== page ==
To the Editor: I would like to express my sincere appreciation to the Chamber’s Veterans Memorial committee for their assistance in cleaning up the site and keeping it beautiful, especially during the citywide clean-up day recently held in Piqua. Committee members Jerry Christy, Chuck Morris, Jim Oda, Jim Robinson Dave and Bruce Vollette Hogston have been dedicated to keeping this memorial a source of pride for our city. A special thanks to Jim Robinson for his daily visits to water the new seeding and to Bruce Hogston for power washing the cement prior to the Memorial Day ceremony. The committee has had some additional assistance and because of those extra hands the Veterans Memorial looks better than ever. The committee would like to extend their appreciation to Forest Hill cemetery supervisor, Jim Roth, and his staff. These individuals have gone above and beyond to provide us with assistance in repairing a bench, placing our two new benches and a waste receptacle on the grounds of the memorial. Jim and Logan Guillozet provided our volunteers extra help when we removed dead bushes from the corner of the monument. Without this group’s willingness to lend a helping hand our cleanup and improvements would have taken much longer. When you drive by the memorial your eyes cannot help but look at the beautiful landscaping that has transformed the area. The Green Leaf Garden Club came and left quietly but during that time they planted a vibrant array of flowers that have added to the beauty of the monument. Many people will visit the monument this summer and due to these volunteers’ hard work and dedication we can all take pride in knowing that we have a place of honor to recognize our local veterans. —Kathy Sherman Piqua Area Chamber of Commerce

Letters Send your signed letters to the editor, Piqua Daily Call, P.O. Box 921, Piqua, OH 45356. Send letters by e-mail to Send letters by fax to (937) 773-2782. There is a 400-word limit for letters to the editor. Letters must include a telephone number, for verification purposes only.









Grandparents early memories are cherished family history DEAR ABBY: My parents are approaching their 80s, and I’d like to recommend to seniors that a cherished gift to their children and grandchildren would be a journal or family history book written by them describing their childhood memories and early married years. So many funny stories and historical markers of an earlier time — before computers and fax machines — will be lost if they’re not shared. Children and grandchildren can be given the chance to see through your eyes and your memories what their aunts, uncles and grandparents were like, and you can laugh together at the silly things that happened when you were young. The family history can be passed from one generation to the next, and I cannot think of a more special gift. — CHARLENE IN CAMARILLO, CALIF. DEAR CHARLENE: That’s a splendid idea. However, I would urge children and grandchildren to not wait for the family history, but to INTERVIEW their parents and grandparents now, with pencil in hand. Better yet, if possible, use a video recorder. DEAR ABBY: I have a good friend who is married to an abrasive, negative woman. She never has anything nice to say about anyone or anything. I value this friend and would like to continue our friendship, but I don’t want his wife’s negative energy around my family. Should I explain that he and his children are welcome in our home, but his wife is not? Or should I arrange to see him only when I know his wife is occupied elsewhere? — S.K. OUT WEST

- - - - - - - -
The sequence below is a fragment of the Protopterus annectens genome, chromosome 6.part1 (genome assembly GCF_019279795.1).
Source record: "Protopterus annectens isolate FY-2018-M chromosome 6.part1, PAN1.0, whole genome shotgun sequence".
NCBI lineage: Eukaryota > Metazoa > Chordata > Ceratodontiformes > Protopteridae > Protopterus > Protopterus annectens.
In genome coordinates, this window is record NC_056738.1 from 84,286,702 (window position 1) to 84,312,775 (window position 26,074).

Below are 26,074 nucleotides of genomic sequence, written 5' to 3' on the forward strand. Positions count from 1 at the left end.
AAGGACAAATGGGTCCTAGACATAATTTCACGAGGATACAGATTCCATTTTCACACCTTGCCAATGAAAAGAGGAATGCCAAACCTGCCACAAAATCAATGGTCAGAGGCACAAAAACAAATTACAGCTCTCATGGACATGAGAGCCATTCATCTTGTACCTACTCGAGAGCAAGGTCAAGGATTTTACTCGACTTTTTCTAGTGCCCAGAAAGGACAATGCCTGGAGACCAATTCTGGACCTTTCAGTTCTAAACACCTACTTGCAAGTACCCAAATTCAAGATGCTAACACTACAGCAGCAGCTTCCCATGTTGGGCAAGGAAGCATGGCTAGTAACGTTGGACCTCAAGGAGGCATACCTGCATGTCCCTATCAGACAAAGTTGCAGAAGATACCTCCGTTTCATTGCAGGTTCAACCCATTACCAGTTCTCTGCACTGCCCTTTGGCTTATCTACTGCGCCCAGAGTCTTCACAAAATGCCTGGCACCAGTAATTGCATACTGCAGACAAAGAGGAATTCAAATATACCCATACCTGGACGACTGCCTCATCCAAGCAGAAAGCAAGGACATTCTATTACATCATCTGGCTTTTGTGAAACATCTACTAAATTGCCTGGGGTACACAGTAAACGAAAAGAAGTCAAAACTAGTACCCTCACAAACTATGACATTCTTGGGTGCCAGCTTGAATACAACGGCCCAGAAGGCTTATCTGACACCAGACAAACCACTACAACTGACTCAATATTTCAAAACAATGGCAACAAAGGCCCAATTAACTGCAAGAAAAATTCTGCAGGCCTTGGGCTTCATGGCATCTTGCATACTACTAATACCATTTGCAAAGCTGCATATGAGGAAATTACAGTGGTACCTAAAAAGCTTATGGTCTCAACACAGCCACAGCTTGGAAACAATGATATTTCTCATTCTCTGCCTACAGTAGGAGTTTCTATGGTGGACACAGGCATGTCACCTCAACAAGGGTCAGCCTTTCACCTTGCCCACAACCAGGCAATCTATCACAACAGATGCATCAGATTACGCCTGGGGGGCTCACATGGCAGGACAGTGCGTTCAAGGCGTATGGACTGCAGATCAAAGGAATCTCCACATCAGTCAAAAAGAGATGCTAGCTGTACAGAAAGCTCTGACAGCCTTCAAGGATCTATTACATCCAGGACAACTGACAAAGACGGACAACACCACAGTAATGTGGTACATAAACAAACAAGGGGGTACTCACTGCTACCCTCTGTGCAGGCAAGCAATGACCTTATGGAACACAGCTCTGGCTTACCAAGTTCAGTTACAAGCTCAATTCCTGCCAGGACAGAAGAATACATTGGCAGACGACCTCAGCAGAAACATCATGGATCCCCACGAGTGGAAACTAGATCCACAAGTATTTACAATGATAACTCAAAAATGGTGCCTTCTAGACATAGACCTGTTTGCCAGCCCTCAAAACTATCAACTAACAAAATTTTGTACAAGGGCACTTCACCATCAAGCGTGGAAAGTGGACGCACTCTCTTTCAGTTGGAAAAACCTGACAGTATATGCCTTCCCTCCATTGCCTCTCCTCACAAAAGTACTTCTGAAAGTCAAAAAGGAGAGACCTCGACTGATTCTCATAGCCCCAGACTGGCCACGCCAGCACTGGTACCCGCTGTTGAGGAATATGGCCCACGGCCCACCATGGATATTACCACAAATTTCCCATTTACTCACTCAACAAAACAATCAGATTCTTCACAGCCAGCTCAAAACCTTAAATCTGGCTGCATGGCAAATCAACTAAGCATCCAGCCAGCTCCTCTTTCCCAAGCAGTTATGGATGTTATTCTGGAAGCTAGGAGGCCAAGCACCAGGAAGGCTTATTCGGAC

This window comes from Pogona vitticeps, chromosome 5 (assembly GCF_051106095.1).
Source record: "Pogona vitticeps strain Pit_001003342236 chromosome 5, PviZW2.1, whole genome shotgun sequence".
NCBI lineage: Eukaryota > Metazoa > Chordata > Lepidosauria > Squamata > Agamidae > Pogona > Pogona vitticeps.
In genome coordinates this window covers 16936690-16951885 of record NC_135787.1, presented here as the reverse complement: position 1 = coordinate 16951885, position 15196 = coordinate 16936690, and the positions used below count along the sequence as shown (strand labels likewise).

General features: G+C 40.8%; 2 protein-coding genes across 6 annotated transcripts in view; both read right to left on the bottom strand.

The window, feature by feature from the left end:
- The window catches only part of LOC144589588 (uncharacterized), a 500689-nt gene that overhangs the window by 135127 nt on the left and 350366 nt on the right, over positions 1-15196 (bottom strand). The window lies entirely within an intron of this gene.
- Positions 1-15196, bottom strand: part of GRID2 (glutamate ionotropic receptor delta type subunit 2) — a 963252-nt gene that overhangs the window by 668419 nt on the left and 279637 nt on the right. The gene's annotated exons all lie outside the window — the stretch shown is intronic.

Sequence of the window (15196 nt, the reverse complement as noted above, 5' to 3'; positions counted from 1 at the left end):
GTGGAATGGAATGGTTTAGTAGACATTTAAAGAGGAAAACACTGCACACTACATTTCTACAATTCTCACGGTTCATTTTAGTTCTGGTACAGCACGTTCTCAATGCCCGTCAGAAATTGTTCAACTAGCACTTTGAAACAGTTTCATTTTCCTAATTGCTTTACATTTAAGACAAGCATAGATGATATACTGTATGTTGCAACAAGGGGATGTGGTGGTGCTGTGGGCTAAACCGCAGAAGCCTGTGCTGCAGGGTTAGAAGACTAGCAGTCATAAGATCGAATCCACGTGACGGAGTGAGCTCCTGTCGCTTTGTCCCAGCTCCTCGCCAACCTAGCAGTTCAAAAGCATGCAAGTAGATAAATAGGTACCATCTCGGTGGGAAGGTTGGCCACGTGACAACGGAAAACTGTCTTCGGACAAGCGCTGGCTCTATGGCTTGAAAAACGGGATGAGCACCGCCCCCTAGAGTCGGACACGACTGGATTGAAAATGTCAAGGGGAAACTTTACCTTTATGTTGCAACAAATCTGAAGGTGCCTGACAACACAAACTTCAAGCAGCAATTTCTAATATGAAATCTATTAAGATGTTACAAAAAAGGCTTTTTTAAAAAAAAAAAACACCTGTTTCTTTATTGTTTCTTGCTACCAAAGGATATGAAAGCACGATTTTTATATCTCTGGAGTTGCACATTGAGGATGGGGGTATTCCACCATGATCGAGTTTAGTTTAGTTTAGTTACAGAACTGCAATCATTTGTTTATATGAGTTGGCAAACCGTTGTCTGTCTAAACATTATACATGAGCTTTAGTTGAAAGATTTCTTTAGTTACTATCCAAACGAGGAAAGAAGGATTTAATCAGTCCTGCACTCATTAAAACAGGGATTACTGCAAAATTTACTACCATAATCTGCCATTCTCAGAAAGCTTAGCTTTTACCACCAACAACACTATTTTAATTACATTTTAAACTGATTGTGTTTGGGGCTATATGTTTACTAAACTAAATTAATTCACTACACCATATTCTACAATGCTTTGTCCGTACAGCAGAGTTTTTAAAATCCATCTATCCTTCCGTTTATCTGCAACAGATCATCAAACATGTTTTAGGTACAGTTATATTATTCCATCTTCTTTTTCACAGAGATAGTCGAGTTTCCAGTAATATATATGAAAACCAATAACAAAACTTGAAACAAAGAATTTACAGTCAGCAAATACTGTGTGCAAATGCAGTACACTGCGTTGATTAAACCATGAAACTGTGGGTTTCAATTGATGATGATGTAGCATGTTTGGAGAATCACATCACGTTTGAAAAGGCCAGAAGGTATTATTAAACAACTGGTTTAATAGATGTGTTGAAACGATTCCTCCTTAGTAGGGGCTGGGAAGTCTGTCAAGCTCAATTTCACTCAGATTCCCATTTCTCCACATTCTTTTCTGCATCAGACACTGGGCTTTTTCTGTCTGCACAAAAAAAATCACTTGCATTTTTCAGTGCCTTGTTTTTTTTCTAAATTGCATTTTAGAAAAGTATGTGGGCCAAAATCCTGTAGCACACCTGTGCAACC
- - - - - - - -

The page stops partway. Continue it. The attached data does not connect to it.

Alien fighter Noah Wyle back in ‘Falling Skies’



In this undated photo released by TNT, actors, Moon Bloodgood, left, and Noah Wyle, appear in a scene from TNT’s “Falling Skies” Season Finale - Part 1: “Mutiny.” Wyle is confronting an alien invasion, the death of his wife and the potential annihilation of the human species in the new season of “Falling Skies,” which debuts Sunday, June 17, 9-11 p.m. EDT on TNT.

ing him when his wife is otherwise occupied would be far more diplomatic. DEAR ABBY: I’m a fairly intelligent 45-yearold woman. After being single for four years, I began dating a man my age with whom I share many interests. Early on, we had a few fights — possibly because we were both hurt in our previous relationships and were having a hard time adjusting to and trusting a new person. Things have settled down now. Most of our time is spent together even though we live an hour apart, and we’re considered a couple by our friends. I enjoy the time we spend together, but I keep remembering our early fights and I worry about repeats. I think because of our pasts we’ll date for a long time before either of us considers moving in or making serious commitments. My question is, how can you know if you’re on the right path? — A LITTLE SKITTISH IN CANADA

LYNN ELBER AP Television Writer LOS ANGELES (AP) — Noah Wyle is confronting an alien invasion, the death of his wife and the potential annihilation of the human species in “Falling Skies.” But he had to face a more personal issue in tackling the role of history professor Tom Mason in TNT’s sci-fi series, returning 9-11 p.m. EDT Sunday for season two: Wyle, 41, has become an elder statesman, relatively speaking. “I’m Anthony Edwards,” said Wyle, referring to the “ER” co-star who’s got eight years on him and boasted more credits when they started on the medical drama in 1994. “I’m the guy who’s been around a little longer and has a little more set savvy.” It’s a shift that came up faster than expected for Wyle, who looks younger than his years despite the beard he added for gravitas on “Falling Skies.” “When I showed up on set and realized I was going to play a father to Drew Roy, who’s 26, my first instinct was, ‘You gotta be kidding me.’ Then I thought, ‘Why is nobody else having a problem